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FIREFORCE: One Man's War in The Rhodesian Light Infantry Paperback – May, 2006


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Product Details

  • Paperback: 368 pages
  • Publisher: 30 Degrees South Publishers; 4th Edition edition (May 2006)
  • Language: English
  • ISBN-10: 0958489092
  • ISBN-13: 978-0958489096
  • Product Dimensions: 1 x 6 x 8.5 inches
  • Shipping Weight: 1.2 pounds
  • Average Customer Review: 4.5 out of 5 stars  See all reviews (59 customer reviews)
  • Amazon Best Sellers Rank: #684,243 in Books (See Top 100 in Books)

Editorial Reviews

Review

'Fireforce' will be to the Rhodesian War what Remarque's 'All Quiet on the Western Front' was to WWI. --Jim Mitchell, The Star

Of the many books that are appearing dealing with Rhodesia and the war years, this is probably the best. --Armed Forces South Africa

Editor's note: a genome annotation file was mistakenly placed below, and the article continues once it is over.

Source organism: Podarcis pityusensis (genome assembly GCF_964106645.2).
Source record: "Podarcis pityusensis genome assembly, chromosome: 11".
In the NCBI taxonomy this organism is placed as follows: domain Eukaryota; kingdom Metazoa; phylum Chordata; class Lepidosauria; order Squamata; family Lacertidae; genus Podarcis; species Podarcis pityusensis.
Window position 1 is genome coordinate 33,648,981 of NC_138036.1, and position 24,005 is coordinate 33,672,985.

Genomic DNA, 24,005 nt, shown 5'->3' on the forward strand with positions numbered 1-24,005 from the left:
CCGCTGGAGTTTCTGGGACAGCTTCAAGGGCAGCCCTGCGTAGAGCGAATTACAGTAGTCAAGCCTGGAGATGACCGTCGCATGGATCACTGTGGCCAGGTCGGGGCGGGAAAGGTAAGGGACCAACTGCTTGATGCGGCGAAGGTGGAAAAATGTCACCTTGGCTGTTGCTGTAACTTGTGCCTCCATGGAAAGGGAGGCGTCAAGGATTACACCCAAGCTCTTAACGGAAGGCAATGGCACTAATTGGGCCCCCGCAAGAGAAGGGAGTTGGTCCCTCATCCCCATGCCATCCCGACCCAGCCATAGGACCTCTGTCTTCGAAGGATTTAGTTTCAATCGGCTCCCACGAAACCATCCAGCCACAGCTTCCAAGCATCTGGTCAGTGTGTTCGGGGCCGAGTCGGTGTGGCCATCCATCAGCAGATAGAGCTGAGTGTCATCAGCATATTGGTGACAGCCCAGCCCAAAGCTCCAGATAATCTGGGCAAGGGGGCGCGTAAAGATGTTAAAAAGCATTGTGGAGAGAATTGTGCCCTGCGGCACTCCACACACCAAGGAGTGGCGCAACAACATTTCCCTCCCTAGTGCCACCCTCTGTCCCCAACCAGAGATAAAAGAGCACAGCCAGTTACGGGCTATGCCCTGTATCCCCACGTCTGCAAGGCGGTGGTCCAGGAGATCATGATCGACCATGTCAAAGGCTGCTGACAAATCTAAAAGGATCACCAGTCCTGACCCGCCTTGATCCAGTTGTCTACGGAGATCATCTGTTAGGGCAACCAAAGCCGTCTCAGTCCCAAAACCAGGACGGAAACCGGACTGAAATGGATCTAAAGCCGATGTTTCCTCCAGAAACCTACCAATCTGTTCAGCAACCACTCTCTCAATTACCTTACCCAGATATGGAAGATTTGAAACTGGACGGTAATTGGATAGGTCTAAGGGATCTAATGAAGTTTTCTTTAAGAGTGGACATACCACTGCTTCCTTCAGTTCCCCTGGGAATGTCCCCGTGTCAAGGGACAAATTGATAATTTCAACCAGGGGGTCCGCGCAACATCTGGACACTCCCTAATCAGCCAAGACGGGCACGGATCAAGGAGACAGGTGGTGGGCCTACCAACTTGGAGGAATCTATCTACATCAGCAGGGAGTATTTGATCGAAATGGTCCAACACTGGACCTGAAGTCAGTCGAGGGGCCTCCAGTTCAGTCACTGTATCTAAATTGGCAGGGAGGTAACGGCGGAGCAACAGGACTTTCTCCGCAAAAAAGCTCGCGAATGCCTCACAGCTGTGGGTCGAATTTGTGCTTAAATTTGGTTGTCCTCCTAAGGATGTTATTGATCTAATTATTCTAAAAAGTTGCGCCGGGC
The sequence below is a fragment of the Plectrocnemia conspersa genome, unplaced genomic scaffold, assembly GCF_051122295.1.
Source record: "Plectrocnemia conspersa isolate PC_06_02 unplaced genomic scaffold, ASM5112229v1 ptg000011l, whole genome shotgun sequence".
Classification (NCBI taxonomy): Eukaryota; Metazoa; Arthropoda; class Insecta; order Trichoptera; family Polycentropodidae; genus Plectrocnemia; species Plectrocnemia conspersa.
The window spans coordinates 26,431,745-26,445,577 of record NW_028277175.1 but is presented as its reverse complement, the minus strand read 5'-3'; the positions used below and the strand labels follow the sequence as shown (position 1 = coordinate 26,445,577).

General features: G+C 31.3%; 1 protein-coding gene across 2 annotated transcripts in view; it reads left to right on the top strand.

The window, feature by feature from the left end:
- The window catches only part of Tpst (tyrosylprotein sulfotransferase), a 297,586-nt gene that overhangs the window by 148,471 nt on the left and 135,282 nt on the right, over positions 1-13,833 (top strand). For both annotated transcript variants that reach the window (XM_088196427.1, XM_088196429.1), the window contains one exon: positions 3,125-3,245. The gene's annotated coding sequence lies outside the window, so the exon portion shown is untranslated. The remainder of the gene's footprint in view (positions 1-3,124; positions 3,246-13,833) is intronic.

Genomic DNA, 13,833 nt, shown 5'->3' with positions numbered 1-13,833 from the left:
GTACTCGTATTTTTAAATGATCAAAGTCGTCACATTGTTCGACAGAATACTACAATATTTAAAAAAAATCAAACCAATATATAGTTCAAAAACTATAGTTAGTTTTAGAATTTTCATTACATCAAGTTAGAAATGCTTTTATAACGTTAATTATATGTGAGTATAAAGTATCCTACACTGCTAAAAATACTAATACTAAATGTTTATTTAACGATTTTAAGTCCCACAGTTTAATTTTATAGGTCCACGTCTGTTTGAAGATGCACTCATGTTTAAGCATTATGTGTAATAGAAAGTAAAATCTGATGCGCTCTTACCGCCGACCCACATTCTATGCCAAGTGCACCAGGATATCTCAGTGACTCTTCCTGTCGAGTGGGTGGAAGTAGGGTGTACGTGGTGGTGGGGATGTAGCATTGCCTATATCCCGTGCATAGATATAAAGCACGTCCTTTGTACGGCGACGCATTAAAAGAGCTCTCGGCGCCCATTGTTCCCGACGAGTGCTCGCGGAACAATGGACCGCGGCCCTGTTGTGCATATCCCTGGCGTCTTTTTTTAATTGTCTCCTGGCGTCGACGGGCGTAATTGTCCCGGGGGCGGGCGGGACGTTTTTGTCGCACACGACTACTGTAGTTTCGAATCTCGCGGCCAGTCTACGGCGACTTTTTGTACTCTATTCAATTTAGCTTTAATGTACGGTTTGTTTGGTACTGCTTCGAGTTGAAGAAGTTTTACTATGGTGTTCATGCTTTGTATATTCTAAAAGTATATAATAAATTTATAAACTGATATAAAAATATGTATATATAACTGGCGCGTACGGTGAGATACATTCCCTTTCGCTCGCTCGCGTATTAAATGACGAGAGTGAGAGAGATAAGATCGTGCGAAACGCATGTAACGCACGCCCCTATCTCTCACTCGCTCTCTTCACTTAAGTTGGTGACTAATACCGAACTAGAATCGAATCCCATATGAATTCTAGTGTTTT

About the Author

CHRIS COCKS was born in Salisbury, Rhodesia in 1957 and served three years and 28 days as a combat NCO with 3 Commando, the Rhodesian Light Infantry (the RLI, an airborne/airmobile unit), from 1976 to 1979. He was then offered a farming job in the country’s Lowveld; however, the army refused to countenance a waiver of call-ups, so he attested into the British South Africa Police and spent the remaining 14 months of the bush war as a PATU (Police Anti-Terrorist Unit) stick leader and avoiding the Military Police. He moved to Johannesburg in 1996 and stumbled into a publishing career, specializing in southern African military history. He has written four books: the bestselling Fireforce: One Man’s War in the Rhodesian Light Infantry, its sequel Out of Action, a steamy novel Cyclone Blues, and co-wrote The Saints, the RLI’s history. He is the historian for The Rhodesian Light Infantry Regimental Association and edits its magazine, The Cheetah.